Often, he says, the value of a book has little to do with the actual price.

Kranz said one of his most important restoration projects was to repair a cheap Bible that his wife’s stepfather had received from Alcoholics Anonymous more than 30 years earlier.

The Bible, filled with notes and signatures from people he had met in meetings over the years, was in a sorry state. But it was also a cherished chronicle of the owner’s sobriety.

“AA Bibles are extremely inexpensive,” Kranz said. “They’re meant to be disposable, but there was tremendous personal value built into this book.”

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Kranz said he invested between $ 400 and $ 500 in labor and materials in this well-used Bible.

“Of all the books I’ve written, this is the one I’m most proud of,” Kranz said.

Kranz, who has used up much of his savings to return from Washington to Erie, is still aware of his ability to make a living by binding and repairing books the old-fashioned way.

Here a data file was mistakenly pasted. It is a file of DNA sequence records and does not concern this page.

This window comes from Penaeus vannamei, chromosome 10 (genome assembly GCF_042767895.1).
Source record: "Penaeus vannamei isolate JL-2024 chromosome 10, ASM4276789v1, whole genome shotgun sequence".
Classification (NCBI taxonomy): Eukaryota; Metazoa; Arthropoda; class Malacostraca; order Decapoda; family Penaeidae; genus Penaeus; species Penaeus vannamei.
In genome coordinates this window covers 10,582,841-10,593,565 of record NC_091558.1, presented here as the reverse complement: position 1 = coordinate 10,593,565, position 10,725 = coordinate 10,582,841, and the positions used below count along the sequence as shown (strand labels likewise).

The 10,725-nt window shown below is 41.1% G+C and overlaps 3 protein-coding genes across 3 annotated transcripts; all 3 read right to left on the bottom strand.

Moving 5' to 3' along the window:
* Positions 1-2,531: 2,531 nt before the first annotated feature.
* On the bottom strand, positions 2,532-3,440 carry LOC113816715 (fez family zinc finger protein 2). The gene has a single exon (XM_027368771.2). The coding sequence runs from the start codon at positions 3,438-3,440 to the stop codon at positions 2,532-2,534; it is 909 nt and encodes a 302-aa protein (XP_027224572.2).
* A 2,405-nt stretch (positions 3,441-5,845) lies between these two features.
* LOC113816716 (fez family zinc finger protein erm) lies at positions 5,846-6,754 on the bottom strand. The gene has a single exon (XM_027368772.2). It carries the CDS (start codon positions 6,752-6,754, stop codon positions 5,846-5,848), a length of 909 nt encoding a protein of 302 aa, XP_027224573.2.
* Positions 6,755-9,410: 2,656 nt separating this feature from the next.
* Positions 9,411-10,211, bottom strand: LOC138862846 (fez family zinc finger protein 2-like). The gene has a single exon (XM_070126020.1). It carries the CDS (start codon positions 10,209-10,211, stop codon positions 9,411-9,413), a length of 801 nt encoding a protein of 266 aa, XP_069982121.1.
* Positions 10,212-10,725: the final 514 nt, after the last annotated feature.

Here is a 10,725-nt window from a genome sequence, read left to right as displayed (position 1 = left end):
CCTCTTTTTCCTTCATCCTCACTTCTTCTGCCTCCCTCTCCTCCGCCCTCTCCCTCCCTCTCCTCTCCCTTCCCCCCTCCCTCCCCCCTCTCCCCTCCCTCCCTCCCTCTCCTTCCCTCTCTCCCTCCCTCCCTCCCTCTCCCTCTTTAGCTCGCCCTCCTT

Special tools used for stamping gold and leather on books.

A whiteboard in one of the rooms in his shop gives a glimpse of what the next few months will look like, listing some of the projects he plans to work on. Upcoming work includes Bibles and volumes from the history of Erie County.

“I have a few (projects) going on at one point,” he said.

Kranz will also work to replenish its supply of hand-bound newspapers which sell for around $ 85. He sells the newspapers, some bound with handmade paper, in an online Etsy store

But the financial limits are apparent.

“Even though I deliver a book a week, it costs $ 150 to $ 500,” Kranz said. “What I hope is that I will go faster.”

In short, Kranz does not get rich, but he loves what he does, preserving history and an old book at the same time.

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Bookbinder Erie Edward Kranz shows off a damaged book he is restoring.  The illustrated book describing Erie County was published in 1896.

“I am able to apply my artistic skills. I am able to apply my crafting skills,” Kranz said. “The process is really a driving force for me. Every book I touch is different.”

Almost all of them can be improved upon if they don’t return to their original glory, he said.

“Unless the book is in ashes,” he said, “there’s usually something that can be done. “

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Contact Kranz:

  • Kranz Book Binding
  • 3850 Trask Ave., Erie
  • 814-218-3872
  • kranzbooks.com
  • By appointment only

Contact Jim Martin at 814-870-1668 or jmartin@timesnews.com. Follow him on twitter @ETNMartin.